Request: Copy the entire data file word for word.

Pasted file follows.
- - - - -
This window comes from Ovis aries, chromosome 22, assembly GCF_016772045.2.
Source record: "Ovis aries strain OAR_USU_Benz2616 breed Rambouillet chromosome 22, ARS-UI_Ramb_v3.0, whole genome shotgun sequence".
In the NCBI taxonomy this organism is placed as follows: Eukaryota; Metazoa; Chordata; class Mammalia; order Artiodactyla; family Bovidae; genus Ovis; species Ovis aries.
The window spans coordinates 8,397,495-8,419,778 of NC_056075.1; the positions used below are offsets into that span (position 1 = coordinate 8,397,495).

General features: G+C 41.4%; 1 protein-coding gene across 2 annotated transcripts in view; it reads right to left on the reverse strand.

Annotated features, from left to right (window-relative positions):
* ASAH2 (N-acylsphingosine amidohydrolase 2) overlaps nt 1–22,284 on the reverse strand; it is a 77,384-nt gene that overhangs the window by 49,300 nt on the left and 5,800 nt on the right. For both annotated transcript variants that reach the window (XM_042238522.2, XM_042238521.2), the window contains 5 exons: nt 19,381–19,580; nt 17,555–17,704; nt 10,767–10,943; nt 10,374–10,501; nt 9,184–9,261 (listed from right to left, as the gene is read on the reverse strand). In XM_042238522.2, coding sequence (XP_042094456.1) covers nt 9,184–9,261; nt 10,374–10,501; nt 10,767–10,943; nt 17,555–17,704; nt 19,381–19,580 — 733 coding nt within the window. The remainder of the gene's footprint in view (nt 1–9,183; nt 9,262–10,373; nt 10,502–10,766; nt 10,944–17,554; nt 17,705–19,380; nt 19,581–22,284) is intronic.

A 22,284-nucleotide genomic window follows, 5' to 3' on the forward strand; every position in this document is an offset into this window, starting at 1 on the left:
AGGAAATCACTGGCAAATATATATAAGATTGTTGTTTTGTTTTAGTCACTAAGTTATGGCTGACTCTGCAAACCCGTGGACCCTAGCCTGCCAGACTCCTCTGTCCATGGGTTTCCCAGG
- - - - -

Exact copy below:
This window comes from Ovis aries, chromosome 22, assembly GCF_016772045.2.
Source record: "Ovis aries strain OAR_USU_Benz2616 breed Rambouillet chromosome 22, ARS-UI_Ramb_v3.0, whole genome shotgun sequence".
In the NCBI taxonomy this organism is placed as follows: Eukaryota; Metazoa; Chordata; class Mammalia; order Artiodactyla; family Bovidae; genus Ovis; species Ovis aries.
The window spans coordinates 8,397,495-8,419,778 of NC_056075.1; the positions used below are offsets into that span (position 1 = coordinate 8,397,495).

General features: G+C 41.4%; 1 protein-coding gene across 2 annotated transcripts in view; it reads right to left on the reverse strand.

Annotated features, from left to right (window-relative positions):
* ASAH2 (N-acylsphingosine amidohydrolase 2) overlaps nt 1–22,284 on the reverse strand; it is a 77,384-nt gene that overhangs the window by 49,300 nt on the left and 5,800 nt on the right. For both annotated transcript variants that reach the window (XM_042238522.2, XM_042238521.2), the window contains 5 exons: nt 19,381–19,580; nt 17,555–17,704; nt 10,767–10,943; nt 10,374–10,501; nt 9,184–9,261 (listed from right to left, as the gene is read on the reverse strand). In XM_042238522.2, coding sequence (XP_042094456.1) covers nt 9,184–9,261; nt 10,374–10,501; nt 10,767–10,943; nt 17,555–17,704; nt 19,381–19,580 — 733 coding nt within the window. The remainder of the gene's footprint in view (nt 1–9,183; nt 9,262–10,373; nt 10,502–10,766; nt 10,944–17,554; nt 17,705–19,380; nt 19,581–22,284) is intronic.

A 22,284-nucleotide genomic window follows, 5' to 3' on the forward strand; every position in this document is an offset into this window, starting at 1 on the left:
AGGAAATCACTGGCAAATATATATAAGATTGTTGTTTTGTTTTAGTCACTAAGTTATGGCTGACTCTGCAAACCCGTGGACCCTAGCCTGCCAGACTCCTCTGTCCATGGGTTTCCCAGG